This year, direct mail wizard Lynn Redmon is advising a couple or three City Council candidates. He’s been involved in local political races (sometimes for pay, frequently as a volunteer) ever since he helped Wanda Moody get elected to County Commission in 1984 and has worked so many races that he can’t remember them all.
But there’s one that stands out:
“The Danny Mayfield City Council race in 1997. We had zero money, and it was totally ridiculous and impossible when we started, but after the primary, something clicked, and people who wouldn’t give us the time of day before started coming to us saying, ‘I like this guy.’”
It took two phone calls to find out that Redmon’s not alone.
There’s Mike Chase, the Copper Cellar founder/CEO who’d been doing battle with the Victor Ashe administration to protect his flagship restaurant, Calhoun’s on the River, from being swallowed up by city’s massive waterfront project. Candidates covet Chase’s endorsement because they know he puts his money where his mouth is. He put Mayfield’s name on a billboard atop Chesapeake’s, his downtown seafood place, and took charge of placing Mayfield’s spectacular TV ad (perhaps the first ever in a City Council race) in the middle of the Southeastern Conference football game that would determine whether the Vols got to play for a championship. When he heard Redmon’s assessment of the Mayfield race, he enthusiastically concurred.
“No doubt about it. I had more fun helping Danny than any other race I’ve been involved in,” he said. “We beat the system!”
The other call was to another public figure that’d done battle with the city, Tim Burchett, who was in short pants when he started volunteering in campaigns. He said the Mayfield race was the most fun he’s ever had in politics – in part because his mom and dad, Joyce and Charlie Burchett, got so involved. (Joyce Burchett had taught math to both Danny and his wife, Melissa, at Knoxville College).
“I had to be in Nashville on election night, so I asked Mama to message me on my pager when the returns came in – one if we won, zero if we lost. When the pager went off, I looked down and there was a whole row of ones, all the way across. I was so excited that I flew down the road back to Knoxville and stayed up most of the night watching TV news reruns. Mama was as excited as I was. It’s a good memory.”
Mayfield was a 28-year-old Knoxville College graduate and co-founder of Tribe One, a street ministry that aspired to combat street violence with big doses of religion, education and tough love. Soft-spoken and charismatic with a beautiful family, he finished a distant second in the primary to incumbent Bill Powell, who enjoyed the robust support of Victor Ashe, the longest-serving mayor this city will ever see, thanks to the introduction of term limits.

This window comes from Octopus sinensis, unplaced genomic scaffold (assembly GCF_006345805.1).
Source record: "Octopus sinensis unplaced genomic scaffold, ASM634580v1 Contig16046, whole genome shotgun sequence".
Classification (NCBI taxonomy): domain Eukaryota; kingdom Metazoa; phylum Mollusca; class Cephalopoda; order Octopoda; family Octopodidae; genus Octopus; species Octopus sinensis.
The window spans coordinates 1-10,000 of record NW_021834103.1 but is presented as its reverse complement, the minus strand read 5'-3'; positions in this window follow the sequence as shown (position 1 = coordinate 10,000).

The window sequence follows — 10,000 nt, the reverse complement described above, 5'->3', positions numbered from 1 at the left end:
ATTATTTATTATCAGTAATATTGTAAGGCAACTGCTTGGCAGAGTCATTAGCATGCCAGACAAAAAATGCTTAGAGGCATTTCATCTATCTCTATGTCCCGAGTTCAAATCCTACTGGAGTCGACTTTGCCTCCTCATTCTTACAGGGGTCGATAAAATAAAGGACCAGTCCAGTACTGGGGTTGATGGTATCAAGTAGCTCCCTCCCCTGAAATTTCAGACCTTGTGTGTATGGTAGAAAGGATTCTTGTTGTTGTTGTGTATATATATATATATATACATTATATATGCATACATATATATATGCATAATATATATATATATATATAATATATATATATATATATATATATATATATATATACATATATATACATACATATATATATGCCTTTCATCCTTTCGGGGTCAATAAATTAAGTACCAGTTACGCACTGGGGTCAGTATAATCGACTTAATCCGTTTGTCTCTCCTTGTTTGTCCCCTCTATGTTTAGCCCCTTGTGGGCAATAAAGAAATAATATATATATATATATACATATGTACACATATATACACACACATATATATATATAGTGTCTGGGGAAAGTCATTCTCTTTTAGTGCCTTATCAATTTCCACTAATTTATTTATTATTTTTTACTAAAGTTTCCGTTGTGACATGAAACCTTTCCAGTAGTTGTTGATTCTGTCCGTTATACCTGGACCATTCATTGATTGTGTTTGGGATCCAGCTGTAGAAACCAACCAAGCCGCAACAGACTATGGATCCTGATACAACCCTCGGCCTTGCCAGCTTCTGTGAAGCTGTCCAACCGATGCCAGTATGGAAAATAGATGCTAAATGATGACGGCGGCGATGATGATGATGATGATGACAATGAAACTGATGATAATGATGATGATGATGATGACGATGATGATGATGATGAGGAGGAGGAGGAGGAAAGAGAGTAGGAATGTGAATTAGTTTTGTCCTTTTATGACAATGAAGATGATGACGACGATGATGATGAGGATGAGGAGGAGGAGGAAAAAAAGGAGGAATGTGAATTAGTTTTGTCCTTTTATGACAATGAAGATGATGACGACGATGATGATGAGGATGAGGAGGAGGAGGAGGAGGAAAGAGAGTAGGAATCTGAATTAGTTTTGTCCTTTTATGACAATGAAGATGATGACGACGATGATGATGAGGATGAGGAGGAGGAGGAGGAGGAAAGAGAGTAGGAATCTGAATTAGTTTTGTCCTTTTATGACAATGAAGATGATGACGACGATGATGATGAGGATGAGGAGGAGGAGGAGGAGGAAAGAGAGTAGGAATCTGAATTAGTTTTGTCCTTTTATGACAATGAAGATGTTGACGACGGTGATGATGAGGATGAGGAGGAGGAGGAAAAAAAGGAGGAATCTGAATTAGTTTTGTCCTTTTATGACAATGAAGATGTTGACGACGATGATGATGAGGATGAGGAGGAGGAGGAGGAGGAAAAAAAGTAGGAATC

1997 was a terrible year in Knoxville, particularly for the African American community. Two black men with mental health issues, Juan Daniels and James Woodfin, were shot to death during avoidable confrontations with the Knoxville Police Department. A third, Andre Stenson, would die in police hands in January 1998. The town was a tinderbox. Mayfield pushed for reform. Powell defended the status quo.
“Bill Powell was a very nice man who got some very bad advice,” Redmon said. “Victor had squeezed all the oxygen out of the town. Nothing happened without his approval and there was very little room for new ideas if they didn’t come from the mayor’s office. It wasn’t that we hated Bill Powell, but Danny had a message of hope that caught on citywide.”
The path to victory took some interesting turns. One “now it can be told” incident happened when the Mayfield campaign got wind that the News Sentinel (which backed Powell), was going to run a massive endorsement ad the Sunday before the election.
“Usually when you do a thing like that, you get letters of confirmation from everybody in the ad,” Redmon said. “We realized they weren’t doing that, and ‘someone’ created a letter to Editor Harry Moskos marked ‘Page 1 of 2,’ that said, ‘Dear Sir, it has come to my attention that my ex-husband has used my name on an endorsement for a political candidate. I absolutely do not give my … Cont. on Page 2’ There was no Page 2.
“I asked a friend to take it to Kinkos and send it to the News Sentinel just to see if we could throw them off their game. The ad ran anyway, but the next day, I got a call from (a reporter) who said, ‘Lynn, we’re having a problem. We got page one of a fax, but the other page didn’t come through.’ He asked me if I’d sent the fax.
“I could honestly say I did not send that fax,” Redmon said, grinning broadly. “A friend did.
“I could hear people yelling at each other in the office, so I asked to talk to Harry to see if we can get this straightened out. (The reporter) came back to the phone and said Harry asked why the hell would he want to talk to anyone from the Mayfield campaign when Danny wouldn’t even come by and ask for their endorsement.”
The confusion deepened when several endorsers complained that their names were used without permission.
“The News Sentinel ended up violating their rule of no campaign news on Election Day with a story explaining the trouble they were having,” Redmon said.
Even Victor Ashe professes admiration for the Mayfield campaign:
“It was brilliant,” he said, “And I have no hard feelings. Danny and I were able to bury the hatchet before he died.”
And that’s the hard landing. Before his term was over, Mayfield was diagnosed with bone cancer, a disease he’d beaten as a child. He kept on working, and in typical optimistic fashion predicted another “grand-slam, homerun victory,” just as he had done in 1997.
But this time he couldn’t make it happen, and he died in March 2001.
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